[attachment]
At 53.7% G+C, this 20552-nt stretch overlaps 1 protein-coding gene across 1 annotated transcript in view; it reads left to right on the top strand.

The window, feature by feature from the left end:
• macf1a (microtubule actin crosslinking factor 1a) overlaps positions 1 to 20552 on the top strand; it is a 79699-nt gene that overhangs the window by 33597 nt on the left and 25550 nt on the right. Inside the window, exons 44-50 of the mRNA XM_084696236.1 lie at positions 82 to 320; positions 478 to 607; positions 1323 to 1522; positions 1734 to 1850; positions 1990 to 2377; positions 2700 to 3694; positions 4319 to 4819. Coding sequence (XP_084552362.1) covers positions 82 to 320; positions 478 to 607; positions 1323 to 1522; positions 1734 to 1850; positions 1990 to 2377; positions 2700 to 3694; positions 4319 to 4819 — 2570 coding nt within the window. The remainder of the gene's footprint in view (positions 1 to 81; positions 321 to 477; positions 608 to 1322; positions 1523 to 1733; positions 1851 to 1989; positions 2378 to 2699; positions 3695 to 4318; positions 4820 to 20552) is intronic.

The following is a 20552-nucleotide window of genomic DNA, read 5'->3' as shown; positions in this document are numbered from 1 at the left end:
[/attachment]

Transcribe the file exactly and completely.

At 53.7% G+C, this 20552-nt stretch overlaps 1 protein-coding gene across 1 annotated transcript in view; it reads left to right on the top strand.

The window, feature by feature from the left end:
• macf1a (microtubule actin crosslinking factor 1a) overlaps positions 1 to 20552 on the top strand; it is a 79699-nt gene that overhangs the window by 33597 nt on the left and 25550 nt on the right. Inside the window, exons 44-50 of the mRNA XM_084696236.1 lie at positions 82 to 320; positions 478 to 607; positions 1323 to 1522; positions 1734 to 1850; positions 1990 to 2377; positions 2700 to 3694; positions 4319 to 4819. Coding sequence (XP_084552362.1) covers positions 82 to 320; positions 478 to 607; positions 1323 to 1522; positions 1734 to 1850; positions 1990 to 2377; positions 2700 to 3694; positions 4319 to 4819 — 2570 coding nt within the window. The remainder of the gene's footprint in view (positions 1 to 81; positions 321 to 477; positions 608 to 1322; positions 1523 to 1733; positions 1851 to 1989; positions 2378 to 2699; positions 3695 to 4318; positions 4820 to 20552) is intronic.

The following is a 20552-nucleotide window of genomic DNA, read 5'->3' as shown; positions in this document are numbered from 1 at the left end: